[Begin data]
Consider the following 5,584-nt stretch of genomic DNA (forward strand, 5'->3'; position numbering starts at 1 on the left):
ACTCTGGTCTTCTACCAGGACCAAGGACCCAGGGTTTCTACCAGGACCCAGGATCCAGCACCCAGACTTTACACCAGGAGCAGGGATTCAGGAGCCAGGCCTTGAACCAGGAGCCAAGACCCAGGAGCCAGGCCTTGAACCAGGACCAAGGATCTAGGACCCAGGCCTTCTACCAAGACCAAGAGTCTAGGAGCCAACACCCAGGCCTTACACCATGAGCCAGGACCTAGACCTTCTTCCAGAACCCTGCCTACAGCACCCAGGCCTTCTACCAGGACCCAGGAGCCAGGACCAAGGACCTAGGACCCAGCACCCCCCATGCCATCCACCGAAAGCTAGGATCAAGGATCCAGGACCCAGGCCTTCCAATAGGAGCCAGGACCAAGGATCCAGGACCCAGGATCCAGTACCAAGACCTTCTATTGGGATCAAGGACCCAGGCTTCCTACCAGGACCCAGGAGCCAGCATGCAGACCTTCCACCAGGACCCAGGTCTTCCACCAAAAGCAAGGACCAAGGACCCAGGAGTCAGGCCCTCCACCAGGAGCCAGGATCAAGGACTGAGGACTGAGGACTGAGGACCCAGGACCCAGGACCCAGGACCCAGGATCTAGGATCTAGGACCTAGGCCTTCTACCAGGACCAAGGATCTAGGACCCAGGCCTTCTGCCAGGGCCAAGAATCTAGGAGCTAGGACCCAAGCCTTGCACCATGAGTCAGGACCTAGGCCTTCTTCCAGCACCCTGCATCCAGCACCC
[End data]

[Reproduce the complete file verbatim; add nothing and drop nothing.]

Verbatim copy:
Consider the following 5,584-nt stretch of genomic DNA (forward strand, 5'->3'; position numbering starts at 1 on the left):
ACTCTGGTCTTCTACCAGGACCAAGGACCCAGGGTTTCTACCAGGACCCAGGATCCAGCACCCAGACTTTACACCAGGAGCAGGGATTCAGGAGCCAGGCCTTGAACCAGGAGCCAAGACCCAGGAGCCAGGCCTTGAACCAGGACCAAGGATCTAGGACCCAGGCCTTCTACCAAGACCAAGAGTCTAGGAGCCAACACCCAGGCCTTACACCATGAGCCAGGACCTAGACCTTCTTCCAGAACCCTGCCTACAGCACCCAGGCCTTCTACCAGGACCCAGGAGCCAGGACCAAGGACCTAGGACCCAGCACCCCCCATGCCATCCACCGAAAGCTAGGATCAAGGATCCAGGACCCAGGCCTTCCAATAGGAGCCAGGACCAAGGATCCAGGACCCAGGATCCAGTACCAAGACCTTCTATTGGGATCAAGGACCCAGGCTTCCTACCAGGACCCAGGAGCCAGCATGCAGACCTTCCACCAGGACCCAGGTCTTCCACCAAAAGCAAGGACCAAGGACCCAGGAGTCAGGCCCTCCACCAGGAGCCAGGATCAAGGACTGAGGACTGAGGACTGAGGACCCAGGACCCAGGACCCAGGACCCAGGATCTAGGATCTAGGACCTAGGCCTTCTACCAGGACCAAGGATCTAGGACCCAGGCCTTCTGCCAGGGCCAAGAATCTAGGAGCTAGGACCCAAGCCTTGCACCATGAGTCAGGACCTAGGCCTTCTTCCAGCACCCTGCATCCAGCACCC